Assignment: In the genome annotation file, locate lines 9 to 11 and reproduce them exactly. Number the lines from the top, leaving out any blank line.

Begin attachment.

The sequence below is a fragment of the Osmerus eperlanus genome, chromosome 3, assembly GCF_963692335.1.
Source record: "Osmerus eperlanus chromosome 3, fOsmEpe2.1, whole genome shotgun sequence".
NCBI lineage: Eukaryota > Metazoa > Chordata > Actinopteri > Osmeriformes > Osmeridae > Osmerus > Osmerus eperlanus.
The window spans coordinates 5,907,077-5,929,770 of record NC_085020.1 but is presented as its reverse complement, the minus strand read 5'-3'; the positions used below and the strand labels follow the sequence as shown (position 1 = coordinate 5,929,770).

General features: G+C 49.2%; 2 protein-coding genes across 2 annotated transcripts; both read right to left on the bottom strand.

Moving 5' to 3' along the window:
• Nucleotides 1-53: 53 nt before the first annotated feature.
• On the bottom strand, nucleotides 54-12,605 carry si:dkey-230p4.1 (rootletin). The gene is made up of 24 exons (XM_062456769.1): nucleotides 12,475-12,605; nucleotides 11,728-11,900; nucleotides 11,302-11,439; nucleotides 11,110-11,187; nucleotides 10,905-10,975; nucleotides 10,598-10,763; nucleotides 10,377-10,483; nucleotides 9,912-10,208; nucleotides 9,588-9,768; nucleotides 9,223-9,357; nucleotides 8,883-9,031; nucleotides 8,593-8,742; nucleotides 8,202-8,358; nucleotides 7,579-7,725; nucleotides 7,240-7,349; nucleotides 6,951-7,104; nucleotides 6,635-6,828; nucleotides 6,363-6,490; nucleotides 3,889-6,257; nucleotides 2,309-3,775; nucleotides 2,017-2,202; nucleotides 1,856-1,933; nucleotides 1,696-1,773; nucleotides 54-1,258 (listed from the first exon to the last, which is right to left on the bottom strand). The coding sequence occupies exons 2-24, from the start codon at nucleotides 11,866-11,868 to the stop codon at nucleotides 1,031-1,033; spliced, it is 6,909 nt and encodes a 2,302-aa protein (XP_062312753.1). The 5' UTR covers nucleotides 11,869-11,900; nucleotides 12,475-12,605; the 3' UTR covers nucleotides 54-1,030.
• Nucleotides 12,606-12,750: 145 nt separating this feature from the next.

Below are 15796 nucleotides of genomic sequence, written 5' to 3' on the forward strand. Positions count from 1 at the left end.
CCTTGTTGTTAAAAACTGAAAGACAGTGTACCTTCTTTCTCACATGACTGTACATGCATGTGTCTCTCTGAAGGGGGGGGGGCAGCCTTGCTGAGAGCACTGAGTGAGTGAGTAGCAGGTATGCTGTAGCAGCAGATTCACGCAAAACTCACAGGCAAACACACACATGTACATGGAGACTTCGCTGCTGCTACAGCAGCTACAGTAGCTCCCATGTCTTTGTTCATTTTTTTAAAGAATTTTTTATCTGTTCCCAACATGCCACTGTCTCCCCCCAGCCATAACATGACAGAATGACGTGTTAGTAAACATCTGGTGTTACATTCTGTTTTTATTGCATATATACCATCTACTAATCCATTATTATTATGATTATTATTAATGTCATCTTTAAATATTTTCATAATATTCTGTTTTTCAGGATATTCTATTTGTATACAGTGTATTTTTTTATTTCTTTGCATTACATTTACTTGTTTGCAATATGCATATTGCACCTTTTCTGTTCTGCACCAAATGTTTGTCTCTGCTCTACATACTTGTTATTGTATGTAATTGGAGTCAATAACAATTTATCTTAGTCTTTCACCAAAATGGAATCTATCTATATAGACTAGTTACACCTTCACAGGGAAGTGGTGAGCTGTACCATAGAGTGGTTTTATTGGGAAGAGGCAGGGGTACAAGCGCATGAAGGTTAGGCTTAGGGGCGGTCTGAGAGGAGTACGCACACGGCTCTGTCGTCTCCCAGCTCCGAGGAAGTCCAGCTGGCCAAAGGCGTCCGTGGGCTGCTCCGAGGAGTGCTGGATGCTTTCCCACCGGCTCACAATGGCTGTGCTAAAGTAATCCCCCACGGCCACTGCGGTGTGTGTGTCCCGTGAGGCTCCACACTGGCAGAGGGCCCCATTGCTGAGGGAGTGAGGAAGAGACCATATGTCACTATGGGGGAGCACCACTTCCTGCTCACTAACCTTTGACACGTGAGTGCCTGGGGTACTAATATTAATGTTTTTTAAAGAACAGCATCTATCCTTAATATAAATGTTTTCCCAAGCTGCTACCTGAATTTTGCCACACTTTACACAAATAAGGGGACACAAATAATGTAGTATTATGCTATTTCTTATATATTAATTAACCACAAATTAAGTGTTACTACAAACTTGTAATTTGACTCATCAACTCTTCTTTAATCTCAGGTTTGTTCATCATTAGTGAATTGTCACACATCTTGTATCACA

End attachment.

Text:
• Nucleotides 12,606-12,750: 145 nt separating this feature from the next.

Below are 15796 nucleotides of genomic sequence, written 5' to 3' on the forward strand. Positions count from 1 at the left end.
CCTTGTTGTTAAAAACTGAAAGACAGTGTACCTTCTTTCTCACATGACTGTACATGCATGTGTCTCTCTGAAGGGGGGGGGGCAGCCTTGCTGAGAGCACTGAGTGAGTGAGTAGCAGGTATGCTGTAGCAGCAGATTCACGCAAAACTCACAGGCAAACACACACATGTACATGGAGACTTCGCTGCTGCTACAGCAGCTACAGTAGCTCCCATGTCTTTGTTCATTTTTTTAAAGAATTTTTTATCTGTTCCCAACATGCCACTGTCTCCCCCCAGCCATAACATGACAGAATGACGTGTTAGTAAACATCTGGTGTTACATTCTGTTTTTATTGCATATATACCATCTACTAATCCATTATTATTATGATTATTATTAATGTCATCTTTAAATATTTTCATAATATTCTGTTTTTCAGGATATTCTATTTGTATACAGTGTATTTTTTTATTTCTTTGCATTACATTTACTTGTTTGCAATATGCATATTGCACCTTTTCTGTTCTGCACCAAATGTTTGTCTCTGCTCTACATACTTGTTATTGTATGTAATTGGAGTCAATAACAATTTATCTTAGTCTTTCACCAAAATGGAATCTATCTATATAGACTAGTTACACCTTCACAGGGAAGTGGTGAGCTGTACCATAGAGTGGTTTTATTGGGAAGAGGCAGGGGTACAAGCGCATGAAGGTTAGGCTTAGGGGCGGTCTGAGAGGAGTACGCACACGGCTCTGTCGTCTCCCAGCTCCGAGGAAGTCCAGCTGGCCAAAGGCGTCCGTGGGCTGCTCCGAGGAGTGCTGGATGCTTTCCCACCGGCTCACAATGGCTGTGCTAAAGTAATCCCCCACGGCCACTGCGGTGTGTGTGTCCCGTGAGGCTCCACACTGGCAGAGGGCCCCATTGCTGAGGGAGTGAGGAAGAGACCATATGTCACTATGGGGGAGCACCACTTCCTGCTCACTAACCTTTGACACGTGAGTGCCTGGGGTACTAATATTAATGTTTTTTAAAGAACAGCATCTATCCTTAATATAAATGTTTTCCCAAGCTGCTACCTGAATTTTGCCACACTTTACACAAATAAGGGGACACAAATAATGTAGTATTATGCTATTTCTTATATATTAATTAACCACAAATTAAGTGTTACTACAAACTTGTAATTTGACTCATCAACTCTTCTTTAATCTCAGGTTTGTTCATCATTAGTGAATTGTCACACATCTTGTATCACA